11. 11.
    Chevalley T, Bonjour JP, Ferrari S et al (2005) Skeletal site selectivity in the effects of calcium supplementation on area bone mineral density gain: a randomized, double-blind, placebo-controlled trial in prepubertal boys. J Clin Endocrinol Metab 90:3342–3349PubMedCrossRefGoogle Scholar
  12. 12.
    Cameron MA, Paton LM, Nowson CA et al (2004) The effect of calcium supplementation on bone density in premenarcheal females: a co-twin approach. J Clin Endocrinol Metab 10:4916–4922CrossRefGoogle Scholar
  13. 13.
    Dibba B, Prentice A, Ceesay M et al (2000) Effect of calcium supplementation on bone mineral accretion in Gambian children accustomed to low calcium diet. Am J Clin Nutr 71:544–549PubMedGoogle Scholar
  14. 14.
    Johnson CC, Miller JZ, Slemenda CW et al (1992) Calcium supplementation and bone mineral density in children. N Engl J Med 327:82–87CrossRefGoogle Scholar
  15. 15.
    Cadogan J, Eastell R, Jones N et al (1997) Milk intake and bone mineral acquisition in adolescent girls: randomised, controlled intervention trial. BMJ 315:1255–1260PubMedGoogle Scholar
  16. 16.
    Bass SL, Naughton G, Saxon L et al (2007) Exercise and calcium combined results in a greater osteogenic effect than either factor alone: a blinded randomized placebo-controlled trial in boys. J Bone Miner Res 3:458–464Google Scholar
  17. 17.
    Iuliano-Burns S, Wang XF, Evans A et al (2006) Skeletal benefits from calcium supplementation in children with calcium intakes near 800 mg daily. Osteoporos Int 12:1794–1800CrossRefGoogle Scholar
  18. 18.
    Winzenberg TM, Shaw K, Fryer J et al (2006) Calcium supplementation for improving bone mineral density in children. Cochrane Database Syst Rev 2:CD005119PubMedGoogle Scholar
  19. 19.
    Bonjour JP, Chavelley T, Ammann P et al (2001) Gain in bone mineral mass in prepubertal girls 3.5 years after discontinuation of calcium supplementation: a follow-up study. Lancet 358:1208–1212PubMedCrossRefGoogle Scholar
  20. 20.
    Hopper JL, Green R, Nowson C et al (1998) Genetic, common environment and individual specific components of variance for bone mineral density in 10–26 year-old females: a twin study. Am J Epidemiol 147:17–29PubMedGoogle Scholar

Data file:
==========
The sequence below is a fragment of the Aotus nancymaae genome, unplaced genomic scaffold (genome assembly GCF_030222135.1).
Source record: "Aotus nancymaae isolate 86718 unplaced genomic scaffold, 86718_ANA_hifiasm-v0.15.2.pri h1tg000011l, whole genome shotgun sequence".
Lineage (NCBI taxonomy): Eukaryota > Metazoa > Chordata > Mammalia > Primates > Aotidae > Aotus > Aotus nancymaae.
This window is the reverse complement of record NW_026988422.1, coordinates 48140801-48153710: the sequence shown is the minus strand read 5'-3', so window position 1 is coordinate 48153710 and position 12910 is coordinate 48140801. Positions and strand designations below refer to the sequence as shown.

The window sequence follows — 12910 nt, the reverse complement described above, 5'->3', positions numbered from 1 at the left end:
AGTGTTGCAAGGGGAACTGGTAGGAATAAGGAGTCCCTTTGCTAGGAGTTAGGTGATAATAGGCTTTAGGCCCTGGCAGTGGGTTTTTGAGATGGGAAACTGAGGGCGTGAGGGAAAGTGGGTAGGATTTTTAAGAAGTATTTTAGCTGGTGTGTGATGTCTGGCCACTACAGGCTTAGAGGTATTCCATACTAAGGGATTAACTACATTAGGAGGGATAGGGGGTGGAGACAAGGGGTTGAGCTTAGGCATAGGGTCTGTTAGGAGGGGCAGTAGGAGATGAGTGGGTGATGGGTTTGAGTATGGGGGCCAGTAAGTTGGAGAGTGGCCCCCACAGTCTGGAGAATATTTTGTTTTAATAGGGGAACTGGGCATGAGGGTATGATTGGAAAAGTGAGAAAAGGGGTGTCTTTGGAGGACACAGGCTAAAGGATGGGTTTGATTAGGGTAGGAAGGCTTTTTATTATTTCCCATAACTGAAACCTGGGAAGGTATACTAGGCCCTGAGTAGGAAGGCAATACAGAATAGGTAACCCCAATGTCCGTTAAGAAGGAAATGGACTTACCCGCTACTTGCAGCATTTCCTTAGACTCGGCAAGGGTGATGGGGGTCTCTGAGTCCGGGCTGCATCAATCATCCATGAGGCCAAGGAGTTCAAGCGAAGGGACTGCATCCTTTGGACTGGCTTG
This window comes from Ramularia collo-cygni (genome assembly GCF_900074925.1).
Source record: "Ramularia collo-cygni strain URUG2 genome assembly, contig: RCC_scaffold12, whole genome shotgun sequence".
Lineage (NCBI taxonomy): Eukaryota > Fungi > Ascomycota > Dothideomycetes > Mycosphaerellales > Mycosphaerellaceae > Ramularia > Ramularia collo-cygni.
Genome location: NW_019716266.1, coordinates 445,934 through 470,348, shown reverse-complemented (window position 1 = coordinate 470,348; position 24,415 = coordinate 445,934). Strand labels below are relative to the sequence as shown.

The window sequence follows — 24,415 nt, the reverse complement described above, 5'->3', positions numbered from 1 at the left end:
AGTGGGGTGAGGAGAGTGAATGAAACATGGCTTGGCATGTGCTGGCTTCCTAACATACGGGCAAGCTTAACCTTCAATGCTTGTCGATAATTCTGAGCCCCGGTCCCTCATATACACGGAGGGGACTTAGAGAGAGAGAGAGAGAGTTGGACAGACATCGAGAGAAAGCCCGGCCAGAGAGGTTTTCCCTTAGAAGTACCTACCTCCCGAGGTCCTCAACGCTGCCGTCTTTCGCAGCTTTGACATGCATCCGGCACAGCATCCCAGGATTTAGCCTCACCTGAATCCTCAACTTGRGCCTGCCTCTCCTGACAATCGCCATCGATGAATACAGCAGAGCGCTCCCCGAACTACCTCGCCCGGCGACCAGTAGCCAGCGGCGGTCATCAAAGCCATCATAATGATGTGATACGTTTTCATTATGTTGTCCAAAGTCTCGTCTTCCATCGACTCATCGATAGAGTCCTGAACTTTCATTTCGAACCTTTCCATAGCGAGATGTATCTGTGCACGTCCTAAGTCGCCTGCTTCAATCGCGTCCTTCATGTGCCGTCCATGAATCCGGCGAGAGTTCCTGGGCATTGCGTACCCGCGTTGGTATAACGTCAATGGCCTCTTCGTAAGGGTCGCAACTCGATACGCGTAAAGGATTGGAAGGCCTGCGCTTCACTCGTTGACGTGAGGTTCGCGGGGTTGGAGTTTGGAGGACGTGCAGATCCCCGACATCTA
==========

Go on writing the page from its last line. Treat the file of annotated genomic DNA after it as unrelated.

21. 21.
    Ward KA, Roberts SA, Adams JE et al (2007) Calcium supplementation and weight bearing physical activity—do they have a combined effect on the bone density of pre-pubertal children? Bone 41:496–504PubMedCrossRefGoogle Scholar
  22. 22.
    Specker B, Binkley T (2003) Randomized trial of physical activity and calcium supplementation on bone mineral content in 3- to 5-year-old children. J Bone Miner Res 18:885–892PubMedCrossRefGoogle Scholar
  23. 23.
    Tanner TM (1968) Growth at adolescence, 2nd edn. Blackwell Scientific Publications, Oxford, pp 85–87Google Scholar
  24. 24.
    Duke PM, Litt IF, Gross RT (1980) Adolescent’s self assessment of sexual maturation. Pediatrics 66:918–920PubMedGoogle Scholar
  25. 25.
    Bouchard C, Tremblay A, Leblanc C (1983) A method to assess energy expenditure in children and adults. Am J Clin Nutr 37:461–467PubMedGoogle Scholar
  26. 26.
    Heaney RP (2007) Bone health. Am J Clin Nutr 85:300S–303SPubMedGoogle Scholar
  27. 27.
    Lloyd T, Andon MB, Rollings N et al (1993) Calcium supplementation and bone mineral density in adolescent girls. JAMA 270:841–844PubMedCrossRefGoogle Scholar
  28. 28.
    Papadimitropoulos E, Wells G, Shea B et al (2002) Meta-analyses of therapies for postmenopausal osteoporosis. VIII: meta-analyses of the efficacy of vitamin D treatment in preventing osteoporosis in postmenopausal women. Endocr Rev 23:560–569PubMedCrossRefGoogle Scholar
  29. 29.
    Matkovic V, Landoll JD, Badenhop-Stevens NE et al (2004) Nutrition influences skeletal development from childhood to adulthood: a study of hip, spine, and forearm in adolescent females. J Nutr 134:701S–705SPubMedGoogle Scholar
  30. 30.
    Heaney RP (1994) The bone remodelling transient: implications for the interpretation of clinical studies of bone mass change. J Bone Miner Res 9:1511–1523Google Scholar
  31. 31.
    Kelly PJ, Eisman JA, Sambrook PN (1990) Interaction of genetic and environmental influences on peak bone density. Osteoporos Int 1:56–60PubMedCrossRefGoogle Scholar

Copyright information

© International Osteoporosis Foundation and National Osteoporosis Foundation 2010

Authors and Affiliations

  1. 1.Centre of Physical Activity Across the Lifespan (CoPAAL), School of Exercise ScienceAustralian Catholic UniversityStrathfieldAustralia

Personalised recommendations